BART Vice President and UC Berkeley alumna Rebecca Saltzman spoke to UC Berkeley students and community members about the relationship between BART’s development plans and Berkeley’s housing crisis at Monday’s event hosted by the Berkeley Forum.
Saltzman represents BART’s District 3, which includes Alameda and Contra Costa counties. According to Saltzman, BART has an ambitious goal of creating 20,000 housing units at or near BART stations by 2040, 35% of which will be affordable.
Former California Gov. Jerry Brown passed legislation in September 2018 that gave BART more authority over its guidelines for transit-oriented development, or TOD, according to AB 2923. AB 2923 requires that 20% of housing units be made affordable for low-income households. BART is working closely with many housing developers and cities – including the city of Berkeley – to conduct location studies and initiate several affordable housing projects through both local and state funding sources, according to Saltzman.
“BART can’t fund (the development of affordable housing on BART property) alone … we don’t have any affordable housing funds,” Saltzman said. “What’s been great in the past few years is there are a lot more funding sources that prioritize affordable housing near transit, because I think there’s this acknowledgment that that’s the most expensive housing (and) that’s where people want to live.”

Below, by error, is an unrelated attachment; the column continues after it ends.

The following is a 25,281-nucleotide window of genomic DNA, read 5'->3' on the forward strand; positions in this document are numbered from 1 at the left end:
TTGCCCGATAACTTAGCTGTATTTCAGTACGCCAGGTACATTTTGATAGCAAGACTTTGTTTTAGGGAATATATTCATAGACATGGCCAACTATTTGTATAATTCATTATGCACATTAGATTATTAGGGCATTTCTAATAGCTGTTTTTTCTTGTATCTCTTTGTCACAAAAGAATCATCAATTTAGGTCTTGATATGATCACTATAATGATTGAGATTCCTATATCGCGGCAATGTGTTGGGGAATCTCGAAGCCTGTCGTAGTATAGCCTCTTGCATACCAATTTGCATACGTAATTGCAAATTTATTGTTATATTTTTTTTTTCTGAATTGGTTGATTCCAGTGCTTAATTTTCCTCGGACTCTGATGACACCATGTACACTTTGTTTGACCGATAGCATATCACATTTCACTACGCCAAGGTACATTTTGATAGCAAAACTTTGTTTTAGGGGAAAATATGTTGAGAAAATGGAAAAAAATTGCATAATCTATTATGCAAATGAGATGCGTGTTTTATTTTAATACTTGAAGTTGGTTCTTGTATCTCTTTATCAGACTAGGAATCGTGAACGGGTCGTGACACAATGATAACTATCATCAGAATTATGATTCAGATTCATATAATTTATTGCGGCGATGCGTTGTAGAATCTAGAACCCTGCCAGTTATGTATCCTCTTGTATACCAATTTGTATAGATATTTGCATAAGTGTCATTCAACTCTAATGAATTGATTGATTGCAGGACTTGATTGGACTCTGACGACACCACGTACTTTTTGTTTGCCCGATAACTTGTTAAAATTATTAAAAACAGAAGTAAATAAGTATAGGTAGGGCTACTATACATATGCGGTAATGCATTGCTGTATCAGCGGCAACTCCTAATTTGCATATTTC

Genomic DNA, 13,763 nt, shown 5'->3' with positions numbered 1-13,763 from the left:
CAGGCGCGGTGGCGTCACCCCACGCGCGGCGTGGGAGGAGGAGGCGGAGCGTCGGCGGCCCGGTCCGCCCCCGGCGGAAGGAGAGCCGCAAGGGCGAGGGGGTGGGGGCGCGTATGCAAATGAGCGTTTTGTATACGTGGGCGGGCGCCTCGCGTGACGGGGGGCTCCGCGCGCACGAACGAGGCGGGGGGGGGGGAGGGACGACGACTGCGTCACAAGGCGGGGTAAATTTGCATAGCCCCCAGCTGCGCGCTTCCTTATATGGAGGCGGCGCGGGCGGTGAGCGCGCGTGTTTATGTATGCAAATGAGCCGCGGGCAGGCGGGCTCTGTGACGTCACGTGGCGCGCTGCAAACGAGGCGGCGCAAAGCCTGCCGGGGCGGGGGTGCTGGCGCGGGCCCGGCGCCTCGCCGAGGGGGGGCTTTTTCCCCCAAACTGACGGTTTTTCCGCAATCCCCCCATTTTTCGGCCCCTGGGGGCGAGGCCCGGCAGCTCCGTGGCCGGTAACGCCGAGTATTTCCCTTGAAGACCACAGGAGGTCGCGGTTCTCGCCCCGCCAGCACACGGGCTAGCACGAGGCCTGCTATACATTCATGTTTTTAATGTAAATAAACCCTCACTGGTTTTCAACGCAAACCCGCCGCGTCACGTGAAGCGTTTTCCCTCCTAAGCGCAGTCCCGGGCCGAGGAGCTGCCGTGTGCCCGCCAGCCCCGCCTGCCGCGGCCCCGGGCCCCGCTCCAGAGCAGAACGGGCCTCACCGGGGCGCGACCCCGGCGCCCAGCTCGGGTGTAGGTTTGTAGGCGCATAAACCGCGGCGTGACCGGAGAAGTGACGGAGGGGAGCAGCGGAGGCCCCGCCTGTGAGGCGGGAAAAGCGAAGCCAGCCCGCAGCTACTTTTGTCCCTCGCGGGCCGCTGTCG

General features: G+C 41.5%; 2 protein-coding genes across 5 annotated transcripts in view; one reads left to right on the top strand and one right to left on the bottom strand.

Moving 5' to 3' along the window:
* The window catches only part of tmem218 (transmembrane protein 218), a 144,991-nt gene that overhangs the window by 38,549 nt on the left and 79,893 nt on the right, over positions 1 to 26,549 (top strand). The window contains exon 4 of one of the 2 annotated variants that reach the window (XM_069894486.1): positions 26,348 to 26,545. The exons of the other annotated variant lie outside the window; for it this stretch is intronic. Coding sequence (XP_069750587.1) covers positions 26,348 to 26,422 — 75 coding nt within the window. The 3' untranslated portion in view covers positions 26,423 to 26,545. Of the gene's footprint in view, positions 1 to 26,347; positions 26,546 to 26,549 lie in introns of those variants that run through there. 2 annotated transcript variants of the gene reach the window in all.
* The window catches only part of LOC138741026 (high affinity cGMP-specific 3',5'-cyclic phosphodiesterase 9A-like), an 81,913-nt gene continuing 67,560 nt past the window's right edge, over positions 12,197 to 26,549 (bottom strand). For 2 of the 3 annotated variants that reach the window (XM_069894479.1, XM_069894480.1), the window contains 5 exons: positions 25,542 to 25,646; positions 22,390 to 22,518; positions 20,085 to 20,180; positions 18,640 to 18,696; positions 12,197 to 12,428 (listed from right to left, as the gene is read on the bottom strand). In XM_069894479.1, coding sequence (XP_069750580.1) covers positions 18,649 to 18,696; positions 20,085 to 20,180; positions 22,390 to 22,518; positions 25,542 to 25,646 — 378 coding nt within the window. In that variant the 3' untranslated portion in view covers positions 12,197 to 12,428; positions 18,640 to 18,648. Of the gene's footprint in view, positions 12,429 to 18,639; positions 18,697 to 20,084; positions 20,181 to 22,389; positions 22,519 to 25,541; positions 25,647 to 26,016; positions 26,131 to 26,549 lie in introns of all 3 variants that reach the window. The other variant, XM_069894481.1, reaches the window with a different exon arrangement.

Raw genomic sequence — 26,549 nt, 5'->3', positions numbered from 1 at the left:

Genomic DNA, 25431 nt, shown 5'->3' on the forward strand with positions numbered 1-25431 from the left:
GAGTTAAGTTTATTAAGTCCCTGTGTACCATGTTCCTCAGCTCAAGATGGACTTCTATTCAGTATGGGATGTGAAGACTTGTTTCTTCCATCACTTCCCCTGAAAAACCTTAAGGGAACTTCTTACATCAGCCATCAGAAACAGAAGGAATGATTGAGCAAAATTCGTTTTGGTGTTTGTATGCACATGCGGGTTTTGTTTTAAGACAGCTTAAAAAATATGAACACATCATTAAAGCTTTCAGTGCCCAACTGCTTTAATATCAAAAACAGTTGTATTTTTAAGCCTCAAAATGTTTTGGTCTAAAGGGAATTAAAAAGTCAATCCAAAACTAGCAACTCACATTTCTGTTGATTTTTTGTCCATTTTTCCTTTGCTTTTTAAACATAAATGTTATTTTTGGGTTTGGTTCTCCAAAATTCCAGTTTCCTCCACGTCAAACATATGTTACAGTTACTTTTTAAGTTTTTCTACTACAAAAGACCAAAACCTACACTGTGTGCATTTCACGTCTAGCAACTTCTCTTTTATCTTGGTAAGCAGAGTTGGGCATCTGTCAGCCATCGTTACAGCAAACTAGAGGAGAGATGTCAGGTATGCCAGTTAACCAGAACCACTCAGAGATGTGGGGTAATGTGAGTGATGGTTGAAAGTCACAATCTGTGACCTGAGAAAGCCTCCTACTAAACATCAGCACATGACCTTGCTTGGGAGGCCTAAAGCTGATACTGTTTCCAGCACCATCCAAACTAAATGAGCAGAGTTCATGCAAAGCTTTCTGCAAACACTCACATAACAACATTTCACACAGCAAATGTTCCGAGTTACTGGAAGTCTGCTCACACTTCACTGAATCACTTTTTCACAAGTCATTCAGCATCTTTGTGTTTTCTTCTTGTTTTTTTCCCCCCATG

According to Saltzman, it is important to build dense housing near transit stations and prioritize affordable units. As BART fronts the TOD movement in the Bay Area, many cities, such as Berkeley, are recognizing BART’s work plan.
In addition to housing, BART is focused on generating more jobs in the East Bay, according to Saltzman.
“Our region is set up so that pretty much all of the jobs are in San Francisco and Silicon Valley, and that’s part of the BART crunch, and why it’s so crowded,” Saltzman said.
BART owns 250 acres of developable land. According to BART’s website, the development of commercial spaces near transit stations could provide an array of economic, environmental, safety and health benefits.
Saltzman added that by moving more job opportunities to the East Bay, BART will have more capacity to support commuters.
At the end of her talk, Saltzman referenced BART’s current homeless initiatives, such as outreach programs in San Francisco and Contra Costa County.
“We’ve seen, in the last several years especially, more and more homeless people using BART stations … BART trains as a place of refuge,” Saltzman said. “We want to help connect people to services, connect people to housing, but obviously (as) BART, we do not offer these services and housing, so we need to work with our county partners.”